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Sophisticated experience

Aïshti mixes shopping with art

Dramatically modern, the new Aïshti Foundation building in Beirut breaks all conventions. It’s an upscale shopping mall and also an art gallery. It has an outdoor sculpture garden with a running track. And it boasts a state-of-the-art building automation solution by Siemens.

Aïshti Foundation, as the building is called, stands in a city that celebrates excess. It is also a brick-and-mortar retail space in an era of online shopping. Creating something unique that confounds such contradictions is part of what Tony Salamé – founder and CEO of Aïshti, one of the region’s most successful retail fashion groups – wants to achieve with this combined shopping mall and art gallery.

“Our purpose was to create a destination for sophisticated customers. Today it is not about coming to a store and buying; you can buy online. It is about how we can elevate the shopping experience or create a surprise for the shopper,” Salamé explains.

Today you cannot build structures that are not sustainable.
Tony Salamé, Aïshti Foundation








Choosing the best building management system

Designed by celebrated British architect David Adjaye, the building is full of visual surprises, from the mashrabiya-like red metal frame exterior to the mirrors and black and white marble flooring inside the mall.

The opening of the building in October 2015 was attended by hundreds of regional and global fashion brand executives, art dealers, artists, government officials and others, reflecting the international reach of Aïshti and Salamé himself. It also reinforces the focus on excellence that Salamé demands of his stores, his organization and also the Aïshti Foundation building.
It’s why he chose Adjaye to design the structure, and Siemens to provide the building management system (BMS). “The idea is always to work with the best in each field, so we chose to do the installation of BMS with Siemens,” Salamé explains.

He said that Siemens provided two advantages: the state-of-the-art building management platform Desigo CC as well as the local Siemens Solution Partner, Khater Engineering, with whom Salamé had worked in the past. Desigo CC provides a single integrated view and control center covering the entire building’s performance. It provides control over building automation, fire and life safety, lighting, IP cameras, and power and energy.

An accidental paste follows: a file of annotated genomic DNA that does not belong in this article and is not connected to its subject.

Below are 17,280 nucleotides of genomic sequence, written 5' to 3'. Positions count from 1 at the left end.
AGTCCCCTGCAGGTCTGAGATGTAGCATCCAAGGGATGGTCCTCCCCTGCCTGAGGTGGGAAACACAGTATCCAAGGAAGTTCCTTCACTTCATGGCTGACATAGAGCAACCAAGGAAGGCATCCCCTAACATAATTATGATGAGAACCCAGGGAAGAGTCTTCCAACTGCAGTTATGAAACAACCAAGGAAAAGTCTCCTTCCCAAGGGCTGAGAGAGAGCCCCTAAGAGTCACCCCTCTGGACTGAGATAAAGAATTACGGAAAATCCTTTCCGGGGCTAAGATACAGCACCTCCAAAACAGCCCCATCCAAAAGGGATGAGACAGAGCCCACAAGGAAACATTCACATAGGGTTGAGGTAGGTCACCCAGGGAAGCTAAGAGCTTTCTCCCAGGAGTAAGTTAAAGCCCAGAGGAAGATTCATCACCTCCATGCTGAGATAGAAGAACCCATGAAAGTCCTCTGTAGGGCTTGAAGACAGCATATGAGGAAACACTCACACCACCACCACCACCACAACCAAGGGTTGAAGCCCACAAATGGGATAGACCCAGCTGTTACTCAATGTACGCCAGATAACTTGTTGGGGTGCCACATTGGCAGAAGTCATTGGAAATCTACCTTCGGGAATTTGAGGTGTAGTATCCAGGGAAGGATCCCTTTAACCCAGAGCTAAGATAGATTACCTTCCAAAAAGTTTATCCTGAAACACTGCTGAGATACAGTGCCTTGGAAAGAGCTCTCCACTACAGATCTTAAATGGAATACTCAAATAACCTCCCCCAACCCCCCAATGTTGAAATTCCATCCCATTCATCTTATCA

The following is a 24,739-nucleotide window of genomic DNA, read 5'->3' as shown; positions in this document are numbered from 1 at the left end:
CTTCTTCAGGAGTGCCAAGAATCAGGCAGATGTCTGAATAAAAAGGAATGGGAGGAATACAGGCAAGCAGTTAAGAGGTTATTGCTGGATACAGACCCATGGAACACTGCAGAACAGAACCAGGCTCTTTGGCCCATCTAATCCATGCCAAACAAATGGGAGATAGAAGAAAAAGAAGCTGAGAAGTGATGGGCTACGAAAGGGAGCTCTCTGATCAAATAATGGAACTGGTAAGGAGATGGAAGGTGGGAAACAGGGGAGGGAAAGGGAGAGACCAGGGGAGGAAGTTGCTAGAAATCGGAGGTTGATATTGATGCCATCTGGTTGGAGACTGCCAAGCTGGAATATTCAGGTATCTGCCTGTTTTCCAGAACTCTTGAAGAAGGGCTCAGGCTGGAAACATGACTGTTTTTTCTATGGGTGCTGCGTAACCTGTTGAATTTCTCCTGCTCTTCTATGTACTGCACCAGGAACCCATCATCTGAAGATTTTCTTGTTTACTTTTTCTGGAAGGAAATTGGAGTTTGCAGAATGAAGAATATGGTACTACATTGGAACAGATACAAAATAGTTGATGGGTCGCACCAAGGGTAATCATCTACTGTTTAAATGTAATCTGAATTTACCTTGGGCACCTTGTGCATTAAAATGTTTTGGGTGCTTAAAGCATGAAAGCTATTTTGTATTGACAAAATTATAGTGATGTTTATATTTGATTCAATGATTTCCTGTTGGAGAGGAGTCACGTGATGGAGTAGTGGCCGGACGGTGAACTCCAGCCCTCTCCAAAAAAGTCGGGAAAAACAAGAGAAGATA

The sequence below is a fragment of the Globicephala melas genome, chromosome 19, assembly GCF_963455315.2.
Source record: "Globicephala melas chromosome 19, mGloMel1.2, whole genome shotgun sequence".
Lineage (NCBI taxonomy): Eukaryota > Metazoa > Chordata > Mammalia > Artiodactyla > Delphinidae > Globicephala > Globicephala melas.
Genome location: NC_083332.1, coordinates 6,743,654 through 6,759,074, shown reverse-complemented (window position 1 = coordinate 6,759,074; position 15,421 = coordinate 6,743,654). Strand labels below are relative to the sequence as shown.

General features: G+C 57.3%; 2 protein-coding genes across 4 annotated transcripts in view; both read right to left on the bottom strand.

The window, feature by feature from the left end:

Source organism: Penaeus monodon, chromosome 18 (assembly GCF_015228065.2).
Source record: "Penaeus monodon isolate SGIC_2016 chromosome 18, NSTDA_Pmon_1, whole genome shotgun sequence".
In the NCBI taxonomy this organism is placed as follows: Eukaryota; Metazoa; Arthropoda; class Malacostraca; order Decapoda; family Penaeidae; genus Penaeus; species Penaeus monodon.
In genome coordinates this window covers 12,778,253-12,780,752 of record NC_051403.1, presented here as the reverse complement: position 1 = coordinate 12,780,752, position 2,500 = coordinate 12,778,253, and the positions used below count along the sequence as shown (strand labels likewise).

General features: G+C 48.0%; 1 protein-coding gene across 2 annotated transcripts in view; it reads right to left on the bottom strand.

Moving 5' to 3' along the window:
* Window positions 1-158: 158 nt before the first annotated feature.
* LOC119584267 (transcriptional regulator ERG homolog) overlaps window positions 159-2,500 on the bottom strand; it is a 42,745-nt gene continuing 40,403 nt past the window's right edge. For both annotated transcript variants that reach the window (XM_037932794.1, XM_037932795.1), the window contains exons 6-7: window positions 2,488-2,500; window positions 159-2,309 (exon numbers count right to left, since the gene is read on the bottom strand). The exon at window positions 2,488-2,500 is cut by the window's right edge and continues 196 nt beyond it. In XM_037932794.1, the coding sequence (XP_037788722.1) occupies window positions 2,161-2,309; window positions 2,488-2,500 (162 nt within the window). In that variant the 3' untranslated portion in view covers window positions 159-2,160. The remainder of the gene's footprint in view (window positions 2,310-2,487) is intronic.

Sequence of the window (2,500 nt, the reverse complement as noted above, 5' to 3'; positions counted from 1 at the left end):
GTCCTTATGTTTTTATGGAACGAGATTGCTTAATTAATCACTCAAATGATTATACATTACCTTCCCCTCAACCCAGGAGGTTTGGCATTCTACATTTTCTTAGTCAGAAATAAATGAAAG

The Aïshti Foundation building benefits from a full automation system by Siemens.


Constantly adapting to the environment

Along with Desigo CC, the full Siemens solution includes the Desigo PX automation stations to control chiller plant, boiler plant, air handling units, parking ventilation, water supply services, KNX communicating room thermostats, and Acvatix valves and actuators for the chiller system. Together, this solution supports Salamé’s vision for a high-efficiency building. “Today you cannot build structures that are not sustainable. Being friendly to the environment and reducing energy consumption is the least you can do,” Salamé says.

Adds Antoine Makhoul, Administration Manager with Khater Engineering: “The Aïshti Foundation is like a living organism constantly adapting to the environment in an efficient and harmonious way. It saves a lot of energy by optimizing its energy flows and using highly efficient Siemens technologies. This lowers the operating costs and helps to reduce CO2 emissions.”

Fast-track delivery
Siemens and Khater Engineering also supported the client in meeting a challenging deadline for the opening, particularly crucial given the high-caliber international guest list. “Aïshti Foundation was a fast-track project where the chilled water system was put into operation only three days before the opening. Thanks to the Acvatix valves, we were able to do the commissioning very quickly and the handover of the project was achieved on time with a fully operational and well-controlled HVAC system,” Makhoul says.

For shoppers and art lovers alike: the Aïshti Foundation in Beirut.


Located on reclaimed land by the sea, even the building’s setting embodies a certain contradiction and the intersection of Beirut’s present with the ancient seafaring Phoenicians who came from Lebanon. “It is a beautiful feeling to be by the water,” Salamé muses. “Historically, Beirut and the Phoenicians have always been close to the sea. So the Aïshti Foundation is like a big boat by the water.”

Ward Pincus is a Dubai-based freelance journalist.
Picture credits: Andreas Messner